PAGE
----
Becoming a manager isn’t necessarily everyone’s end goal. So why is that sales leaders so often define career mobility as placing top sales performers in non-sales (management) roles? The conventional line of reasoning goes something like this: If Jane excels in the sales world, meets her key performance indicators (KPIs) and outpaces everyone else on her team, then she must be a prime candidate to lead other salespeople down the path to success. The assumption here is that companies can generate exponential growth by strategically placing top salespeople in leadership positions. Sometimes it works out that way, but very often it doesn’t.
Reality check: Sales and management are two different animals. An expert salesperson may in fact struggle under the mounting pressures to create thriving teams. When this happens, satisfied and talented people can easily become disgruntled and, eventually, disengaged. Seeing career mobility as a linear path is generally to blame because such a perspective lacks nuance and fails to account for differences in individual personalities and goals, and it conflates the diverse skill sets required for different roles (i.e., doing sales is not the same thing as leading a sales team).
This begs the question: If we don’t view career mobility as linear and if not every star performer is destined for management, how can we continue to provide career development opportunities for those employees not on the management track? One answer lies with the learning and development (L&D) function.
3 Ways L&D Can Foster Career Advancement
Leveraging L&D to empower employees beyond the conventional management track can have a huge payoff in terms of employee satisfaction and retention. Your teams will know without a doubt that they can progress within your organization because what progress looks like is different for each individual. The prospect of growth can propel them toward greater proactivity and far less stagnation — or, in other words, toward greater engagement.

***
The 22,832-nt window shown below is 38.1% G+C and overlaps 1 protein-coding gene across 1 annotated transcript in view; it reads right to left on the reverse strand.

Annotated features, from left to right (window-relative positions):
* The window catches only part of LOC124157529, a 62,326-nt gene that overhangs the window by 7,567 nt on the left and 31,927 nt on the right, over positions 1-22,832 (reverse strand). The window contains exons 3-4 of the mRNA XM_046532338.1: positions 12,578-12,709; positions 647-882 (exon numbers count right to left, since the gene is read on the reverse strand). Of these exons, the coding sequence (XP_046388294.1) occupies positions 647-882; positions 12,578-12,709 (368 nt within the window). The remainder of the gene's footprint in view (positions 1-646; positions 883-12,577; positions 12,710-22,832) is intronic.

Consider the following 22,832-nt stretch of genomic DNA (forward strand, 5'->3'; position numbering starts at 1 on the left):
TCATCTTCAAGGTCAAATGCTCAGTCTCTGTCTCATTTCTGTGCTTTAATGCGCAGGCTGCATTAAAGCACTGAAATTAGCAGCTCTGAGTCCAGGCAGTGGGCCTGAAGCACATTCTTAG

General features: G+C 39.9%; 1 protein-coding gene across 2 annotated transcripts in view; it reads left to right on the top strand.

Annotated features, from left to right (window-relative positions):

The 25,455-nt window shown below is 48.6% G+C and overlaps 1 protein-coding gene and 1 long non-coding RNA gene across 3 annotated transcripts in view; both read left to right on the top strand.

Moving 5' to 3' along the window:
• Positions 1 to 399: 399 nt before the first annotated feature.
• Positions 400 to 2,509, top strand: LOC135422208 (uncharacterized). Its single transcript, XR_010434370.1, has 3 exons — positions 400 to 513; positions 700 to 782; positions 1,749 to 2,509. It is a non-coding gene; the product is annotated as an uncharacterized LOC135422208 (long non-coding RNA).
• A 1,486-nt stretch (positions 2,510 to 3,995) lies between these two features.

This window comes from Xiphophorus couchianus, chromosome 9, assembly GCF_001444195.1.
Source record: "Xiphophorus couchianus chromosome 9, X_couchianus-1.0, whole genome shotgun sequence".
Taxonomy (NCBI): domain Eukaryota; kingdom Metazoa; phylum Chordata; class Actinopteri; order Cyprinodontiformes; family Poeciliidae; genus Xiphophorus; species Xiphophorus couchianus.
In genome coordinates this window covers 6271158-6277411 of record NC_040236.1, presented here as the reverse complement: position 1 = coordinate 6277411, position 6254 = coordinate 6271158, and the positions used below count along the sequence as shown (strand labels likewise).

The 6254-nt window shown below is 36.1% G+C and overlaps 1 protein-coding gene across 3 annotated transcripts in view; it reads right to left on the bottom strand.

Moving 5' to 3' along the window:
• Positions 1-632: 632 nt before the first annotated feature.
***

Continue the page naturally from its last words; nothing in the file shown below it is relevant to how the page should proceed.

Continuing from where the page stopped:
To that end, here are the top three ways L&D can help foster greater career advancement opportunities for all employees.
1. Assessing Needs.
L&D’s first task is to identify the needs of all stakeholders. What does the organization as a whole need to thrive? What about its employees in various departments? Who are the right employees to provide support or fill specific roles throughout the company? What are their existing skills and competencies, and what’s needed to develop them into those roles?
Many managers (especially in sales) assume that the most productive way forward is to take their best salespeople and put them into management positions. But the competencies you need to be a sales manager aren’t the same competencies that made that employee an effective salesperson. And if the appropriate competencies aren’t present, the tendency is for a new manager who was an excellent salesperson to say, “go and do things the way I did them because those things worked for me in the past.” In other words, they take an almost prescriptive approach to leadership rather than coaching their teams and empowering them to do their own jobs.